Diva has been noted as one of the best albums of the ’90s and cemented Lennox as one of the greatest singers of all time.

Related: Check out our list of famous Scottish singers here.

13. Mick Hucknall

Mick Hucknall was born in Manchester but brought up in Denton. His interest in music began after seeing the Sex Pistols play in the ’70s. He joined his first band soon after.

In 1985, he helped form the band Simply Red. The group—and by extension, Hucknall as the lead singer—because a super sensation in the ’90s, topping the UK album chart for 19 weeks.

Their album Stars was the second-best-selling album of the decade. Hucknall has since all but retired from music, as his last album came out in 2012.

14. Joan Armatrading

Second to the last on our list is Joan Armatrading. She was born in Basseterre, which was in the British colony of Saint Christopher and Nevis in the West Indies.

As a young child, she moved to Antigua to live with her grandmother before rejoining her parents in England at the age of seven.

Armatrading taught herself piano and guitar as a teen and dropped out of school to help support her family at 15. Soon after, she performed her first concert, after which she was able to make music her full-time gig.

While she is most known for her earlier work, in the early ’90s, she released a compilation album of her best work. This album brought her back into the public eye and hit the top 10 on the UK charts.

She released two other studio albums in the ’90s, but they didn’t do as well commercially.

15. Jarvis Cocker

Lastly, we have Jarvis Cocker, who was born in Sheffield. He founded his first band, Pulp when he was 15.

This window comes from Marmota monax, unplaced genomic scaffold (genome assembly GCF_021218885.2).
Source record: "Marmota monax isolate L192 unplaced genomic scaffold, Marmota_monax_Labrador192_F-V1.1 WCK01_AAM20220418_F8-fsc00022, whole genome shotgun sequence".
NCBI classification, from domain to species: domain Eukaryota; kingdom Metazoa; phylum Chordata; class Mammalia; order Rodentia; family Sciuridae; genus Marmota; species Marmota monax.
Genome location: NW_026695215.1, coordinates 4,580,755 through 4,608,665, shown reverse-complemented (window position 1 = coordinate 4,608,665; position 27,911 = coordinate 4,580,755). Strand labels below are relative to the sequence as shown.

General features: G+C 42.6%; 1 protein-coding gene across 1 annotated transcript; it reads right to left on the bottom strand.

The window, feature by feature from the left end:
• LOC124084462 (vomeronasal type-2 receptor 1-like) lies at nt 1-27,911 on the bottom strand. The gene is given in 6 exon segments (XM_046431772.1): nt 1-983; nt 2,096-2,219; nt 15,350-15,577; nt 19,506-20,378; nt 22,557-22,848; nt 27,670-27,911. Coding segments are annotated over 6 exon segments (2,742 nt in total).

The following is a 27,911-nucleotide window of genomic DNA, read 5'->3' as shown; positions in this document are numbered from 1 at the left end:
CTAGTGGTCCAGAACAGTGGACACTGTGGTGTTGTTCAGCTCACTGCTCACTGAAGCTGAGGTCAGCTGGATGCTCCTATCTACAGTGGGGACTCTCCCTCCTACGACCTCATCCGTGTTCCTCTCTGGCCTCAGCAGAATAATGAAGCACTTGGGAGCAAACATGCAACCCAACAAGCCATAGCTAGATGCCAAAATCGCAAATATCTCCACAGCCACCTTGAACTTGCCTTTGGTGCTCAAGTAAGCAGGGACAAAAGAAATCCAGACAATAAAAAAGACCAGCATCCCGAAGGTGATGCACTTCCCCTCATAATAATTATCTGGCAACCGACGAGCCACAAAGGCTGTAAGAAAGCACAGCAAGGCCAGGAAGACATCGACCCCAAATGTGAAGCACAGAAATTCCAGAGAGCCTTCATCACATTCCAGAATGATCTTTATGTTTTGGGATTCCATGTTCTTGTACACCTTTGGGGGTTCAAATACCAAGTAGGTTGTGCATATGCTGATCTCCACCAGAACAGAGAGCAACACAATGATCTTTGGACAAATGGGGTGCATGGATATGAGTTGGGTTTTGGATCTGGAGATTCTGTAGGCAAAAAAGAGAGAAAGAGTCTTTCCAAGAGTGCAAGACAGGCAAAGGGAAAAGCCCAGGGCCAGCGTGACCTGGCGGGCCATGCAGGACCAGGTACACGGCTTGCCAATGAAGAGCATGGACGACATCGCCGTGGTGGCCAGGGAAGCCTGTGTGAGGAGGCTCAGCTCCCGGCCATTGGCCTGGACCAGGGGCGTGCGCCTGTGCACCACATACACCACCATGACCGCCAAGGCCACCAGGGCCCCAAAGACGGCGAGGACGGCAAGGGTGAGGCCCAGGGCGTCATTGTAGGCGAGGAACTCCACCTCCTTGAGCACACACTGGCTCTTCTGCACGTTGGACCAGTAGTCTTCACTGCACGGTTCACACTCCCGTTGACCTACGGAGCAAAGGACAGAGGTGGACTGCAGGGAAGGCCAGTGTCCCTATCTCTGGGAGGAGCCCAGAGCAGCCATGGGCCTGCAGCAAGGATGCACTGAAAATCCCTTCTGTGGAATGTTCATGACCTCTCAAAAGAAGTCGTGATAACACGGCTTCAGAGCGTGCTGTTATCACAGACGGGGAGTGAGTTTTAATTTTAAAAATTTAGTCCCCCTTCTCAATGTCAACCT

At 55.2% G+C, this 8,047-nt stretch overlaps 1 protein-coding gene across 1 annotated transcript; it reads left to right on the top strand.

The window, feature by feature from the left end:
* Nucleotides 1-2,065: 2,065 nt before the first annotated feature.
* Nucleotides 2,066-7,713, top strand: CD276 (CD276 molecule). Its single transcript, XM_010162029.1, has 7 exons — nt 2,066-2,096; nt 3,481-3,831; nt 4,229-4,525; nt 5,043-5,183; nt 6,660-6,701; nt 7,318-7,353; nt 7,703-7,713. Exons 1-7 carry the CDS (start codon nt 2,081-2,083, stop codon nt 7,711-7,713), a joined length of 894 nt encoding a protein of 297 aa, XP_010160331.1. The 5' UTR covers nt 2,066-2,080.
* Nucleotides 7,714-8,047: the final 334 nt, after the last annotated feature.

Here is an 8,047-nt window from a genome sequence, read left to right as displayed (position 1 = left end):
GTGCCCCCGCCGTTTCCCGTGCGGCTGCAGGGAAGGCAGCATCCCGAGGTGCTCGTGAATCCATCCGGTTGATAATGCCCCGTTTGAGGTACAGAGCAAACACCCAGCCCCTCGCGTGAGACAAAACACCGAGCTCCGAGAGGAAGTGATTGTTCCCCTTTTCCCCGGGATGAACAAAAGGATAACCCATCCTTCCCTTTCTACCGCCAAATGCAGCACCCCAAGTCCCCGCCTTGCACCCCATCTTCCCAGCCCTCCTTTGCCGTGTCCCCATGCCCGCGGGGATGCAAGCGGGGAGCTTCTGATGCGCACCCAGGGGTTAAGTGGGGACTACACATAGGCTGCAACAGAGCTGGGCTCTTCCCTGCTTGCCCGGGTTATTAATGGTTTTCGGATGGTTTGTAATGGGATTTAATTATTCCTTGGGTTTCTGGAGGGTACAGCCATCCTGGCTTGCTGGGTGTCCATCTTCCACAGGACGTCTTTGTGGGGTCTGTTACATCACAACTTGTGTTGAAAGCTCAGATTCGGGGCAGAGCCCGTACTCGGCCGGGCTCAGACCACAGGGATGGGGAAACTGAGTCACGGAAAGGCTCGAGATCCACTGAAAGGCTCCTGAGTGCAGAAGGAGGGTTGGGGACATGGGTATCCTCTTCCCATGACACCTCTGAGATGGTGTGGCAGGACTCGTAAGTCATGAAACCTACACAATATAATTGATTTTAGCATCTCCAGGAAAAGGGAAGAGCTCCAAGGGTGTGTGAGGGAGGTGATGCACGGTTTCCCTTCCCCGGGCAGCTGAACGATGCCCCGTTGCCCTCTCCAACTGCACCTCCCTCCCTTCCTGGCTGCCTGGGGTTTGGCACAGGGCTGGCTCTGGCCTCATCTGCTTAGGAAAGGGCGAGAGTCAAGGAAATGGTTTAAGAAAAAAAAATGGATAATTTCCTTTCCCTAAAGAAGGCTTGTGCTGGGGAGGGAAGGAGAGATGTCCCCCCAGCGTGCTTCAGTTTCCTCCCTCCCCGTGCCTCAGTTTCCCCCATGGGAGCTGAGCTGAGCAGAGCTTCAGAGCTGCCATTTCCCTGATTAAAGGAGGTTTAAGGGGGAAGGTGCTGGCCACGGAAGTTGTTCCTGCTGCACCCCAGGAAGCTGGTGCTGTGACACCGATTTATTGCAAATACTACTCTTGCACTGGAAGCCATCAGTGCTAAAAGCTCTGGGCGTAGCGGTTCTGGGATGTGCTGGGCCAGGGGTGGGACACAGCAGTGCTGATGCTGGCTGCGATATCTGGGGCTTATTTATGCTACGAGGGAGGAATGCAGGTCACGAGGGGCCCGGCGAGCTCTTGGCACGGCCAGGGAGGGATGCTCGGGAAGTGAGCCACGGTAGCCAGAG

The band found success in the 1990s with their albums His ‘n’ Hers and Different Class, #9 and #1 respectively in UK charts.

The band, and Cocker especially, became representatives of Britpop music, a brighter form of alternative pop that emphasized Britishness in the music.

Though Pulp still occasionally plays together, Cocker has dedicated much of his efforts to his solo projects and another band, JARV IS.

Summing Up Our List Of Famous British 1990s Singers

As you can see, the 1990s were a great time for music, and the British singers on this list are some of the best that decade had to offer.

Whether you’re a fan of boy bands or pop stars, there’s no doubt that these singers have left their mark on the music industry.

Who is your favorite British singer from the 1990s? And let us know who else you think we should add to this list!

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Written by Laura Macmillan
Laura has over 12 years experience teaching both classical and jazz saxophone and clarinet. She now resides in California where she works as a session and live performer.